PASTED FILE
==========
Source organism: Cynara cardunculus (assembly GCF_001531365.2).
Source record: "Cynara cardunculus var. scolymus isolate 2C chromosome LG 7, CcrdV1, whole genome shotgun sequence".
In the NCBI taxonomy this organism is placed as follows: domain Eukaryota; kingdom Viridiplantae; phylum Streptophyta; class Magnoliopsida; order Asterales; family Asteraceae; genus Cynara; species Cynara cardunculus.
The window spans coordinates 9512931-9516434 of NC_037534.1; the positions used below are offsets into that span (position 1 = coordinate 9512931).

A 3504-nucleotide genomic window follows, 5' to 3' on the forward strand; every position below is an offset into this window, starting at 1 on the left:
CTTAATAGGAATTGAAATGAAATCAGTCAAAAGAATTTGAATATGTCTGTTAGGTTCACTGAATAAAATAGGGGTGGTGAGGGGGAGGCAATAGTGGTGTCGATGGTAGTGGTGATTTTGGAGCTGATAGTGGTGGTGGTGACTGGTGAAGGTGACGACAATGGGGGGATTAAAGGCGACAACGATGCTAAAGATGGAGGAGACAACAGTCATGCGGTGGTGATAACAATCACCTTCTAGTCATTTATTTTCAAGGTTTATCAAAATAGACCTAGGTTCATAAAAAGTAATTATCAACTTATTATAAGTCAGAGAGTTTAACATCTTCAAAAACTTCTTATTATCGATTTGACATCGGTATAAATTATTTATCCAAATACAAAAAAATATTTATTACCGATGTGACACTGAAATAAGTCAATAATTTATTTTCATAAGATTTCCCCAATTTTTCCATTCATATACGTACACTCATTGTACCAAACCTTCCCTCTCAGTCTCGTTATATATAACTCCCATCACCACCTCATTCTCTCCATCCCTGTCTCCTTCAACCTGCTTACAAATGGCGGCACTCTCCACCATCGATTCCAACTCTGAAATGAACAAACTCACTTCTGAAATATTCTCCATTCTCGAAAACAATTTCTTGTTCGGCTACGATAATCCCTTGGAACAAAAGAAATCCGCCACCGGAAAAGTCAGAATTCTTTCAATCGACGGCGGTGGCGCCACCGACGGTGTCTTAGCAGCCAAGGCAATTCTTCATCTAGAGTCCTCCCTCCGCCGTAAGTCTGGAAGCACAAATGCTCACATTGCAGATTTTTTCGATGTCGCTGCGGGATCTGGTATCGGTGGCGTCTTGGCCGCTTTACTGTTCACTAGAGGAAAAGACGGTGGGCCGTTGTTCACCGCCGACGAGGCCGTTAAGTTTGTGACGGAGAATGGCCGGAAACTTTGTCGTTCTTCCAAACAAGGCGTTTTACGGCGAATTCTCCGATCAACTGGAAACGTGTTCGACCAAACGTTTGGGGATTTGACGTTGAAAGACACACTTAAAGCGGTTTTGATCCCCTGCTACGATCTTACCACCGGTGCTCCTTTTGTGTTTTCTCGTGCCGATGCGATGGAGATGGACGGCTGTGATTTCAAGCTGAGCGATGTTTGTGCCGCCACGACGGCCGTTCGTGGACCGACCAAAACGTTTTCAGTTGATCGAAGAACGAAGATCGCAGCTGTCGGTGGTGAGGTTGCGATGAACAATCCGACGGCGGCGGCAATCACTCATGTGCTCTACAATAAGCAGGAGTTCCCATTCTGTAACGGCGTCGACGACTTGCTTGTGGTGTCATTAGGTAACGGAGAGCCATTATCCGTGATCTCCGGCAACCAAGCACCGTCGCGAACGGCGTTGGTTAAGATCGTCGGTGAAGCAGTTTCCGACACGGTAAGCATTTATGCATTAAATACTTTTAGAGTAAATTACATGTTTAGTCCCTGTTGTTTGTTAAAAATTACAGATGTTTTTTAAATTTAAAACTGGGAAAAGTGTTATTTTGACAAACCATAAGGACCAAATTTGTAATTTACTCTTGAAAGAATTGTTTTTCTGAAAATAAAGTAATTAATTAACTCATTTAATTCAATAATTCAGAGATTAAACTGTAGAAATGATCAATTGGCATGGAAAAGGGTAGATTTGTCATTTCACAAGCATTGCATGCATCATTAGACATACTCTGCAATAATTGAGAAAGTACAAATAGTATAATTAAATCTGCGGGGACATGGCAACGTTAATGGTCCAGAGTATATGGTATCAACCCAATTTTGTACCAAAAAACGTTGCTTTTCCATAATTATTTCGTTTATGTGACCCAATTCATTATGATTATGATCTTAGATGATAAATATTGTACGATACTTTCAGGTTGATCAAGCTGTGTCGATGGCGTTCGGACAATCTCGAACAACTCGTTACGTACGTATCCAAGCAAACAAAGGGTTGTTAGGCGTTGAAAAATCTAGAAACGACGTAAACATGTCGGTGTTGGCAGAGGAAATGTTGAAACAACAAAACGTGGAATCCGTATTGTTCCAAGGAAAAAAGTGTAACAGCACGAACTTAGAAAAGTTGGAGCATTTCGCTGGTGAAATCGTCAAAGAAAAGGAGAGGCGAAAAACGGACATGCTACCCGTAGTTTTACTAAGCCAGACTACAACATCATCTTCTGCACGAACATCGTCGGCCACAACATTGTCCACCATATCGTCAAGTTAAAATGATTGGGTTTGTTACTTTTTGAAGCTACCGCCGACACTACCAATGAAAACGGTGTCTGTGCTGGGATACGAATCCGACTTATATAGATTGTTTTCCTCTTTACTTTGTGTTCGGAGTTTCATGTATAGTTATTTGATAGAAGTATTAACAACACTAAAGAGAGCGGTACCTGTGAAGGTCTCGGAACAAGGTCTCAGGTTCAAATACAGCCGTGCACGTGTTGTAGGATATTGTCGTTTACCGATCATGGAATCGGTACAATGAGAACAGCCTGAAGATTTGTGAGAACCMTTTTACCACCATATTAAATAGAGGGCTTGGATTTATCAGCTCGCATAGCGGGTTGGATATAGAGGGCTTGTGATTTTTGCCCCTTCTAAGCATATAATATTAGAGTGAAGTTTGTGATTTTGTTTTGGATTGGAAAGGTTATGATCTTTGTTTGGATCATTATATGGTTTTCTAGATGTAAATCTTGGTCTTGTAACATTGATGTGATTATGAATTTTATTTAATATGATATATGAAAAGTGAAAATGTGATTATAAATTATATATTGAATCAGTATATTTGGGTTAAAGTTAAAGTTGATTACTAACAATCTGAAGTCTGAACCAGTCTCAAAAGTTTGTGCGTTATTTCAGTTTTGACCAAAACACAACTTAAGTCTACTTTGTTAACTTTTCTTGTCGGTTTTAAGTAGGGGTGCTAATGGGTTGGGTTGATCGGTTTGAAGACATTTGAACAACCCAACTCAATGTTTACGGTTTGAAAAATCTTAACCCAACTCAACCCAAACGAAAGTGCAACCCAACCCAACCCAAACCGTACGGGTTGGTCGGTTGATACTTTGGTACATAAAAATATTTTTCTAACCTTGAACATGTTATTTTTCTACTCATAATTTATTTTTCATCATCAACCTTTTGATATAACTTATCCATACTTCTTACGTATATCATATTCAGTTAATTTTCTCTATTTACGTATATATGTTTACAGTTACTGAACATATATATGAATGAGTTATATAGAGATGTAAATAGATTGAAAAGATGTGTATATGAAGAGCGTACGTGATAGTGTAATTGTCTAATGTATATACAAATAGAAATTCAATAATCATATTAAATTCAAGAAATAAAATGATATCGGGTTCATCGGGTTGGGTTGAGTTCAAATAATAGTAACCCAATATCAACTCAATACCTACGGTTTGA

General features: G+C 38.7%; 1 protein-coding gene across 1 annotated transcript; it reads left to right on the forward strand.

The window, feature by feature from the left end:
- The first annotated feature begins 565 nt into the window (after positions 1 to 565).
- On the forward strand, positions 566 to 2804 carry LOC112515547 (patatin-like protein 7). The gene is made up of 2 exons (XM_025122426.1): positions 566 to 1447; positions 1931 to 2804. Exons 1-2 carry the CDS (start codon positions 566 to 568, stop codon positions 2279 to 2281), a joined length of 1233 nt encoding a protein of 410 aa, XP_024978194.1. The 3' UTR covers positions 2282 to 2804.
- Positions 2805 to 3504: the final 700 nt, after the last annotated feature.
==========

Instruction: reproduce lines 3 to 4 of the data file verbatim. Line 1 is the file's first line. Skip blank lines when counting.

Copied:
In the NCBI taxonomy this organism is placed as follows: domain Eukaryota; kingdom Viridiplantae; phylum Streptophyta; class Magnoliopsida; order Asterales; family Asteraceae; genus Cynara; species Cynara cardunculus.
The window spans coordinates 9512931-9516434 of NC_037534.1; the positions used below are offsets into that span (position 1 = coordinate 9512931).